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Recycling industry makes announcements at COP28

Organics compost collection bin filled with scrap food.

Recycling industry players used the backdrop of the United Nations COP28 to make announcements. | Thomas Holt/Shutterstock

With leaders from around the world gathered to discuss climate change and action at COP28, the recycling industry is chiming in with its expertise and new goals. 

The 28th meeting of the Conference of the Parties to the United Nations Climate Change Conference (COP 28) is taking place in Dubai, United Arab Emirates, from Nov. 30 through Dec. 12. The focus is broad, with discussions taking place on every aspect of climate change. 

Aluminum can goals 

One outcome so far has been the aluminum and can industry setting a collective goal of recycling nearly 100% of aluminum beverage cans by 2050. 

Aluminum producers, recyclers, rolling mills, can makers and industry associations all agreed to the goal, including Emirates Global Aluminium, the Australian Aluminium Council, the U.S. Aluminum Association, Ardagh Metal Packaging, the Aluminium Association of Canada, the  Can Manufacturers Institute, European Aluminium, Ball Corporation, Crown Holdings, Novelis, Japan Aluminium Association and many others. 

A press release called for greater commitment from national governments and the aluminum beverage can value chain industry to hit an 80% recycling target by 2030 and near 100% by 2050. 

Actions for governments to take include establishing national and/or state-level recycling targets for used beverage cans (UBCs), creating policies to help achieve those targets and improve quality, and collecting and publishing data on recovery rates to monitor progress, the press release noted. 

Companies and the industry need to scale up existing recycling capacity, track the global recycling rate, support “smart policies” to improve collection and recycling, and prioritize can-to-can recycling, the press release added.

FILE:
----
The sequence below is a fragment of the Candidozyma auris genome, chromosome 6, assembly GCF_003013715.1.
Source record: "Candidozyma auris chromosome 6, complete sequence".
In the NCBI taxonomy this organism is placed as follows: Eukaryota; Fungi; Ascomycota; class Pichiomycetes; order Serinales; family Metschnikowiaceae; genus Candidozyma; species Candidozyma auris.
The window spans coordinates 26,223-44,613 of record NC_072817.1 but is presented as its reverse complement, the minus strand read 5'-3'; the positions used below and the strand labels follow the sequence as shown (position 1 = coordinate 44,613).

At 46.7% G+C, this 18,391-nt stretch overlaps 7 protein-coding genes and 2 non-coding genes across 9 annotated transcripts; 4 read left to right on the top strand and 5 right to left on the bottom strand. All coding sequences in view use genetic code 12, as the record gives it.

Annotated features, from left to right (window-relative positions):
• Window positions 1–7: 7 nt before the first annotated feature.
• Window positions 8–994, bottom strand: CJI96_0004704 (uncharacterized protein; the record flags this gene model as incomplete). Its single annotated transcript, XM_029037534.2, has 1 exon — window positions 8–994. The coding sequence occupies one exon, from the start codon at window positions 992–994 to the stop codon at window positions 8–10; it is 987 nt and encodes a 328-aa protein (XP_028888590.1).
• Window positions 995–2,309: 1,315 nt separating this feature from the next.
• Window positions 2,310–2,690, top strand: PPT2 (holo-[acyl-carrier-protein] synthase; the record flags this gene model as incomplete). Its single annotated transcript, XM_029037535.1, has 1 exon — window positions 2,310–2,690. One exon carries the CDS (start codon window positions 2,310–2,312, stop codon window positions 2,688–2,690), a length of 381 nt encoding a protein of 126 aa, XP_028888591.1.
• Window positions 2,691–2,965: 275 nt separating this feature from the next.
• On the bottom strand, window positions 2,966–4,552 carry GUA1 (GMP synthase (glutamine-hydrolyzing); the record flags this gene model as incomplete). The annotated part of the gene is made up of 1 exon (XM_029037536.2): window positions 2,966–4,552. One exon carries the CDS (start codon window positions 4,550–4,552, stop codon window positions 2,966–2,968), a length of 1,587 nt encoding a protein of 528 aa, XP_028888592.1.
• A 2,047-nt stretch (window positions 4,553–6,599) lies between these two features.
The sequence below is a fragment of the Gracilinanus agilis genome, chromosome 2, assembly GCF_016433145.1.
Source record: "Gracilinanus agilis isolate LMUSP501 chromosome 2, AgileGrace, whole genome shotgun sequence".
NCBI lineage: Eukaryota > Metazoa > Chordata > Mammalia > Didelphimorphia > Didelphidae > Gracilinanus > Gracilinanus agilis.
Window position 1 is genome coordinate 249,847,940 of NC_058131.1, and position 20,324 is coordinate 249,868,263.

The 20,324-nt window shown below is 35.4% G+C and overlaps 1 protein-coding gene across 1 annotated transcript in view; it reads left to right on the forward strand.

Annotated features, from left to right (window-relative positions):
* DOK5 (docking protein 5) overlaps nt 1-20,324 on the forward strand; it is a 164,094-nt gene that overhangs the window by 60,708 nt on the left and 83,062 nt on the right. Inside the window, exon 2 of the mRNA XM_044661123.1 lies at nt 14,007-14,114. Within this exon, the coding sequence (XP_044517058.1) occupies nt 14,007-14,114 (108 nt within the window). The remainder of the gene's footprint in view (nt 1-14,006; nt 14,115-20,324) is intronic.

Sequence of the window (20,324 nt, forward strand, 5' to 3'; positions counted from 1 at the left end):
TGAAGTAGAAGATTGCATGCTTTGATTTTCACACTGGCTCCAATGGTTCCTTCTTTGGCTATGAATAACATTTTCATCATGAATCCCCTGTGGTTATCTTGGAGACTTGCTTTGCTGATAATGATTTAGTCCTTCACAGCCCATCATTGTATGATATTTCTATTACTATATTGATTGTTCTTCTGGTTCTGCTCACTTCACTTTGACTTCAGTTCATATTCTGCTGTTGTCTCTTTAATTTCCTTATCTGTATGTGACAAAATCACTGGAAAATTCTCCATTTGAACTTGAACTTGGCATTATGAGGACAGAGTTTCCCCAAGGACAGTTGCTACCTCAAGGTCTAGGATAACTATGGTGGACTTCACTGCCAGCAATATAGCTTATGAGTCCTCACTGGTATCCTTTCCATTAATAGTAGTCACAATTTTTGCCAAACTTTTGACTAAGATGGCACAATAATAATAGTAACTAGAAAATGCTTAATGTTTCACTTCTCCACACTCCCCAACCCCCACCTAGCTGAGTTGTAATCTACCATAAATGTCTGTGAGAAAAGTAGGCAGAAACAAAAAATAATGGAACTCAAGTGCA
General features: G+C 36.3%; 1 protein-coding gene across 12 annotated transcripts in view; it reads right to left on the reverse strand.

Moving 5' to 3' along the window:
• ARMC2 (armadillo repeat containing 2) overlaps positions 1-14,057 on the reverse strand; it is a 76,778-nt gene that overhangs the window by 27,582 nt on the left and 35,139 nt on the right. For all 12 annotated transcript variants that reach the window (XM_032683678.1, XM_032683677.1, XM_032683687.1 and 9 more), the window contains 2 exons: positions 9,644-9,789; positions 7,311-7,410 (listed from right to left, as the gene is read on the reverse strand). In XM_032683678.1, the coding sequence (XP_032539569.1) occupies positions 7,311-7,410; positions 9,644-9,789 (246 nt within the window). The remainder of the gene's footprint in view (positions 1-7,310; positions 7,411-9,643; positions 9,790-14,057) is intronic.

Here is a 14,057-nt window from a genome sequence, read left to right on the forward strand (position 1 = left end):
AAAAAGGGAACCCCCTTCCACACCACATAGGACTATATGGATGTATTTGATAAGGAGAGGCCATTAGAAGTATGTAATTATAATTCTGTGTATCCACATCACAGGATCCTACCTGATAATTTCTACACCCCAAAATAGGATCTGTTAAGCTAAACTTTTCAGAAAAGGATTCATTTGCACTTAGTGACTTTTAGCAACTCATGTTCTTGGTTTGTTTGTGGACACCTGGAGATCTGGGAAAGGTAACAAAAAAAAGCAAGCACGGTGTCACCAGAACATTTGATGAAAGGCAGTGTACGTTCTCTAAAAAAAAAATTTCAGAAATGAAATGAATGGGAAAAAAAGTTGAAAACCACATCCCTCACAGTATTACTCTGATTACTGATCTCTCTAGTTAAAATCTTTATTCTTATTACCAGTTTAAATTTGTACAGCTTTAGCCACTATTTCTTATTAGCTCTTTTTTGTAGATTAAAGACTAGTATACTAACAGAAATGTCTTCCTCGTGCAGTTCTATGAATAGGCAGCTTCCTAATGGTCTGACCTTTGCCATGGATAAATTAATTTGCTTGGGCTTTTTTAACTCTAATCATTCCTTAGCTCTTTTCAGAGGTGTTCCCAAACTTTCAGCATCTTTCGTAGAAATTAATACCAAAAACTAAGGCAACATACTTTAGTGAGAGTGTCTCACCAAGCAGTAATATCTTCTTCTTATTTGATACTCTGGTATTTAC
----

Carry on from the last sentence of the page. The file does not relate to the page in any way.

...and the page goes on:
Kristen King, director of sustainability at Ardagh, said “collectively, we can successfully recycle more cans, leading to more energy saved, fewer greenhouse gas emissions and increased revenue to help strengthen the circular economy.” 

Sandrine Duquerroy-Delesalle, director of sustainability and external affairs at Crown Holdings, added that “it is no longer enough to simply speak about solutions and their potential – it is time for us to take actionable steps including establishing and advocating for effective, ambitious government policies around aluminum beverage can collection, as well as aiming to enhance the quality of collected cans.” 

“Without a strong policy framework, we cannot properly benefit from the circular potentials of the aluminum beverage can and achieve our industry decarbonization goals,” she said. “This push for policy is among our goals at COP28 and beyond; we call on national government and our peers at this forum to mobilize with us and see what we can accomplish.” 

U.S. strategy on reducing food waste

The U.S. EPA also released its draft national strategy on reducing food waste in conjunction with COP28. In 2015, the EPA and the U.S. Department of Agriculture set a national goal of reducing food loss and waste by 50% by 2030.

“The goal of the strategy is to prevent the loss and waste of food and increase recycling of organic materials, reduce greenhouse gas emissions, save households and businesses money and build cleaner communities,” a press release noted. 

The four main objectives are to prevent the loss of food where possible, prevent the waste of food where possible, increase the recycling rate for all organics, and to support policies that incentivize and encourage food loss and waste prevention and organics recycling. 

The strategy also addresses the following seven key challenges: limited outreach and education, limited fundamental research funding, the need for collaboration, obstacles facing underserved communities, insufficient infrastructure and planning, the need to expand the organics recycling market, and obstacles to estimating food loss and waste and tracking progress. 

For organics recycling specifically, the draft strategy noted the EPA plans to support the development of additional organics recycling infrastructure through grants and other assistance; help expand the market for products made from recycled organics; work toward de-centralized organics recycling, which means more community-scale and home composting; address contamination; and build and share tools and data to help with decision-making about infrastructure investments. 

The EPA is taking public comments on the draft strategy through Jan. 4, 2024. Comments can be submitted at, Docket ID No. EPA-HQ-OLEM-2022-0415. It plans to begin implementation of the final strategy in 2024.

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